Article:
From Wednesday night’s Fox News All-Stars.
On President Obama’s criticism of Republicans for opposing his financial reform legislation:
The president is showing in his response his style of demonizing and de-legitimizing opponents’ arguments. He pretends that he‘s a professor who deals in a Socratic way, recognizes arguments and deals honestly with them.
This is extremely dishonest. The Republicans, he charged in that speech, are opposing his reform on finance entirely on political grounds. There are obvious arguments that all the claims that the president has made — that it will ensure that we’re not going to have a bailout in the future and all the others — are not true. There are a lot of independent economists who say it’s going to increase the chance of a bailout.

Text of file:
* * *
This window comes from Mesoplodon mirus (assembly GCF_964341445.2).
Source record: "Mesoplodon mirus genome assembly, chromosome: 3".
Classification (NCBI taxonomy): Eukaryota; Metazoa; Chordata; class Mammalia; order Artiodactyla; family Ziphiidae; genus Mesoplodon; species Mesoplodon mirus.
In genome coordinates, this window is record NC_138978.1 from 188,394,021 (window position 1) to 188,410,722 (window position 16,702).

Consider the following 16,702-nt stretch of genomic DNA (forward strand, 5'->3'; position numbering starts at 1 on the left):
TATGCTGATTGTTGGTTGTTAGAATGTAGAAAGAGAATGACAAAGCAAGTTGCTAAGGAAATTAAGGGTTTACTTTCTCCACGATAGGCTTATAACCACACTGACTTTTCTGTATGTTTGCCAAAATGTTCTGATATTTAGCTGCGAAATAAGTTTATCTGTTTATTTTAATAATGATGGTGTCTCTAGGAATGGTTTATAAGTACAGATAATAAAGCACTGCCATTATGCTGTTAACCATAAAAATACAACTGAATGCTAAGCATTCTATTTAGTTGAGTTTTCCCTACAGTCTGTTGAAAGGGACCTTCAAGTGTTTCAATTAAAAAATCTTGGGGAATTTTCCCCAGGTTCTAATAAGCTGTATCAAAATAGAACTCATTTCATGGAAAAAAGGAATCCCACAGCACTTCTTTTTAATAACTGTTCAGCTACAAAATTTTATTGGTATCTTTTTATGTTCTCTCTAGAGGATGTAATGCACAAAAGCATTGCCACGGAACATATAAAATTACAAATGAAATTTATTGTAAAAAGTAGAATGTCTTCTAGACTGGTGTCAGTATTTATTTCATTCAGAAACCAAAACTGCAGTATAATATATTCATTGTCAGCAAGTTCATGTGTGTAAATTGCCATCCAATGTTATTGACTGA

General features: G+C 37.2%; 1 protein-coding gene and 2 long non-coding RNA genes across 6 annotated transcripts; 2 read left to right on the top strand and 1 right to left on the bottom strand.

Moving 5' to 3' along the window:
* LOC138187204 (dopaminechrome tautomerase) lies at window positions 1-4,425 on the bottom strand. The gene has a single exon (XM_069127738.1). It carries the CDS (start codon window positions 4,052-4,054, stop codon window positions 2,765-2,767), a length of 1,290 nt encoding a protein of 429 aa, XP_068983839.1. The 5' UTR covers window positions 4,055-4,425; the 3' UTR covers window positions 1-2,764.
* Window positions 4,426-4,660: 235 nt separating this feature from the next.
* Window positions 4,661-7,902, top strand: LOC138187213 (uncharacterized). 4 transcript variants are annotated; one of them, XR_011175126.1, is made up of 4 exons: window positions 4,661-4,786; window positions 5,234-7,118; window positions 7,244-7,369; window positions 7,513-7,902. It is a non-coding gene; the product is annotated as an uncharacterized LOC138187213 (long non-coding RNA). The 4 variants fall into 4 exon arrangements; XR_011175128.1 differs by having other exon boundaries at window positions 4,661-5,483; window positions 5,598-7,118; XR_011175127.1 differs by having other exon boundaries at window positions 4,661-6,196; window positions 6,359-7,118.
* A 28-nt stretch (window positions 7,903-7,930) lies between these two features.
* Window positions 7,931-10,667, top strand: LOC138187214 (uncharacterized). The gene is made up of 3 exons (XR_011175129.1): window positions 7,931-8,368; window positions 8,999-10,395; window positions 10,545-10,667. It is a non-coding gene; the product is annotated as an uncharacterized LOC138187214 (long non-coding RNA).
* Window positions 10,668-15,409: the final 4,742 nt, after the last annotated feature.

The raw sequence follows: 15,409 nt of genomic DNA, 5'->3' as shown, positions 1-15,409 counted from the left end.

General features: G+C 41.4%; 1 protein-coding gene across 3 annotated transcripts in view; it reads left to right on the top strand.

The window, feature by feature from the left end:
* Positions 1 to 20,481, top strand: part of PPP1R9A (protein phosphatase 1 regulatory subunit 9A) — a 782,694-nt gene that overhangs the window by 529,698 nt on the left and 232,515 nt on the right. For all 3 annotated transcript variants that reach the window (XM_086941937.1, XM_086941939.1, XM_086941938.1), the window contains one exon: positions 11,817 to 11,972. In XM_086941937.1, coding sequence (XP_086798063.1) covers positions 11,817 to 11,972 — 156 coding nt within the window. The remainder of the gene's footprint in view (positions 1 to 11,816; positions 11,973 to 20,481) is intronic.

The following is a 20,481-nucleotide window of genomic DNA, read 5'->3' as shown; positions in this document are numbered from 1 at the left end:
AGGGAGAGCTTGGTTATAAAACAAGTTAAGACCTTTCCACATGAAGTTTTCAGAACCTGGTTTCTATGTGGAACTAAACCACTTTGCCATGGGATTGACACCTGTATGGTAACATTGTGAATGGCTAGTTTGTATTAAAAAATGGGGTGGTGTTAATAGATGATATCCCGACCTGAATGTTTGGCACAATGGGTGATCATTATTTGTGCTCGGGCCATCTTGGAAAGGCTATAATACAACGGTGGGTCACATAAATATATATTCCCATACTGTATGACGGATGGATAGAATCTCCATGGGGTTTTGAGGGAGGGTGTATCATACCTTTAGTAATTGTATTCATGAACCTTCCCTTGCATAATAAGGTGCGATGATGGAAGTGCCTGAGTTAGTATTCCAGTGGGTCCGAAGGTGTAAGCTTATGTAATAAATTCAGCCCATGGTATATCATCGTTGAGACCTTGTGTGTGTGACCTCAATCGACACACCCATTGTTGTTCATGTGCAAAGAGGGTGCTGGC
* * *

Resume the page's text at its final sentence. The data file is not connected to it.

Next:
But he doesn’t engage on the issues. He accuses the opponent of ill motives, always as a matter of politics. He’s acting in the national interest and the others are acting for base political motives. He did that in the seven hours of his encounter with Republicans on health care. Someone would raise an issue and he would dismiss it as a talking point. Instead of being honestly engaged in argument, which he doesn’t like to do.
On the administration’s mixed messaging on whether it knew how severe the economic crisis was when it took office:
What we see here is conditional truthiness. When the administration needs to say, oh, we knew how bad it was, it says it, and when it needs to say we had no idea how bad it was, it says it. It depends when it needs it; it’ll invent a new truth.